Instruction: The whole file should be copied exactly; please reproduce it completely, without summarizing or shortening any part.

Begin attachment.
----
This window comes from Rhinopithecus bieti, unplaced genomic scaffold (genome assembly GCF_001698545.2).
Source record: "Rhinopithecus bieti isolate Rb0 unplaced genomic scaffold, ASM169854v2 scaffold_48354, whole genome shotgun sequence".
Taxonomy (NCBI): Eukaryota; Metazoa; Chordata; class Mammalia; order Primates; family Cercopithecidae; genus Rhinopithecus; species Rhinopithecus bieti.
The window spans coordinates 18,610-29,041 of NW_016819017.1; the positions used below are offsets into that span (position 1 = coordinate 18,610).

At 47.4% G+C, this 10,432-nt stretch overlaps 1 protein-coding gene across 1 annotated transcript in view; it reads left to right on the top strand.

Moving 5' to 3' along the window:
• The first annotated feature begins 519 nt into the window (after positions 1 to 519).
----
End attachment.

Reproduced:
This window comes from Rhinopithecus bieti, unplaced genomic scaffold (genome assembly GCF_001698545.2).
Source record: "Rhinopithecus bieti isolate Rb0 unplaced genomic scaffold, ASM169854v2 scaffold_48354, whole genome shotgun sequence".
Taxonomy (NCBI): Eukaryota; Metazoa; Chordata; class Mammalia; order Primates; family Cercopithecidae; genus Rhinopithecus; species Rhinopithecus bieti.
The window spans coordinates 18,610-29,041 of NW_016819017.1; the positions used below are offsets into that span (position 1 = coordinate 18,610).

At 47.4% G+C, this 10,432-nt stretch overlaps 1 protein-coding gene across 1 annotated transcript in view; it reads left to right on the top strand.

Moving 5' to 3' along the window:
• The first annotated feature begins 519 nt into the window (after positions 1 to 519).